Real Unemployment Now (i.e. seasonally unadjusted) :
12.083 million (U-3 unemployment) + 7.461 million (undercount) = 19.544 million, down 135,000
19.544 million / 164.657 million = 11.9%, down0.1%
Real Trend Disemployment:
Real Trend Unemployment + involuntary part time workers seasonally adjusted = 20.373 million + 8.245 million = 28.618 million, down 70,000
28.618 million / 164.657 million = 17.4%, unchanged from last month
Real Disemployment Now:
Real Unemployment Now + involuntary part time workers seasonally unadjusted = 19.544 million + 8.324 million = 27.868 million, down 251,000
27.868 million / 164.657 million = 16.9%, down 0.2%
Real trend numbers were little changed in July. Real current numbers showed improvement. The real numbers remain significantly higher than the official figures, but are gradually improving. I am not sure, however, how much longer this will continue. Year over year employment growth in 2013 looks to be falling behind the increase in employment needed to keep up with population growth.
The number of long term unemployed (6 months or more) dropped 82,000 to 4.246 million. The long term unemployed account for 37% (unchanged from May-June) of the U-3 unemployed. Year over year, the long term unemployed have fallen by 921,000. It is not clear how many found employment and how many simply stopped looking for work.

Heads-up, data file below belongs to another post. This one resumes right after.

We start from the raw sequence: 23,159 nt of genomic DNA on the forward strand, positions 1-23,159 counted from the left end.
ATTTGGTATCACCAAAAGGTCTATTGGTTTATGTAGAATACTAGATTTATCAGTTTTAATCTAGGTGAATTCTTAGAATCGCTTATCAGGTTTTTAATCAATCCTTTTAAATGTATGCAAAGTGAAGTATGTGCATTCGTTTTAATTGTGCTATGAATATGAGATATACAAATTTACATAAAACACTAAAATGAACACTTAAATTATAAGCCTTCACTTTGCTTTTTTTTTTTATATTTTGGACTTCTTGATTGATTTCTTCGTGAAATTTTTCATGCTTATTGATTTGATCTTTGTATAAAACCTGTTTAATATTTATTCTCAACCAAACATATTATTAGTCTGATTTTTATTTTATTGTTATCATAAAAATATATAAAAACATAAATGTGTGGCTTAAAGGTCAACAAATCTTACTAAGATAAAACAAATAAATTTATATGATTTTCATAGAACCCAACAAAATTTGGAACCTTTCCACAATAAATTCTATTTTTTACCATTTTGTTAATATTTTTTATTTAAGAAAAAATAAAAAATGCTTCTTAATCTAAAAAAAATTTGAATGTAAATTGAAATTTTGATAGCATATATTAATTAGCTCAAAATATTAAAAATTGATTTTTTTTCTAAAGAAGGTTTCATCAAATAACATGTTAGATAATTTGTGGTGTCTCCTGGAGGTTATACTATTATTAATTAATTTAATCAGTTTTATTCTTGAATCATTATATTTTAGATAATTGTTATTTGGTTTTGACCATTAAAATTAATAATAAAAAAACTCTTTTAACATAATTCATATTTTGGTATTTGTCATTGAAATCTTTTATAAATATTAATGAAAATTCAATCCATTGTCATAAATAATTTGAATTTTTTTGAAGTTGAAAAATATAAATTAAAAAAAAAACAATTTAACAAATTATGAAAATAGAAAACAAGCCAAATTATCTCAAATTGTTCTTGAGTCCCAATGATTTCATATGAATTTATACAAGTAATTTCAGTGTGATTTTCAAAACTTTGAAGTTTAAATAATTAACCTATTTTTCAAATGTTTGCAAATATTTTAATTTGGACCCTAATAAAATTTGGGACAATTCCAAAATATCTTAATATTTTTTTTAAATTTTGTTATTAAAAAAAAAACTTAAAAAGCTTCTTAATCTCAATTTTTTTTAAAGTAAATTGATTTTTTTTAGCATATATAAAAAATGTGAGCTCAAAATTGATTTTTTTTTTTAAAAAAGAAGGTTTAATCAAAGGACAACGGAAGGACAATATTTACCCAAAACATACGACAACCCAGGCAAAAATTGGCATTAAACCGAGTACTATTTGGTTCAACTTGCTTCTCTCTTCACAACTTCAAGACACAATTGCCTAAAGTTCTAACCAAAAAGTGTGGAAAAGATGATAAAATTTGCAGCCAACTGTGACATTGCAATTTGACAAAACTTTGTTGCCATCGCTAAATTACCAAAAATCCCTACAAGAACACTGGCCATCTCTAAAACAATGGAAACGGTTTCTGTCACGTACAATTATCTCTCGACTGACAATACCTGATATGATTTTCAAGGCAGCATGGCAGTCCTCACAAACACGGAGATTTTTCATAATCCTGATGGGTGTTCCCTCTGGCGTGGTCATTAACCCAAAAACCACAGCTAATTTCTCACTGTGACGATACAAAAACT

White unemployment improved was unchanged at 6.6%. White teen unemployment dropped 0.1% to 20.3%. African American unemployment decreased 1.1% to 12.6%. African American teen unemployment decreased 2.0% to 41.6%.
Seasonally adjusted (trendline), jobs increased 162,000 in July to 136.038 million. This represented an increase of 161,000 jobs in the private sector to 114.186 million, and a gain of 1,000 in government to 21.852 million. After being revised up 20,000 last month, the May jobs number was revised down 19,000 this month to 176,000. The June number was also revised down 7,000 to 188,000.
Unadjusted (actual) jobs, having hit their summer peak in June, decreased 113,000 in July to 135.664 million.
Unadjusted, manfacturing lost 5,000 jobs to 12.045 million; and construction added 62,000 to 6.054 million.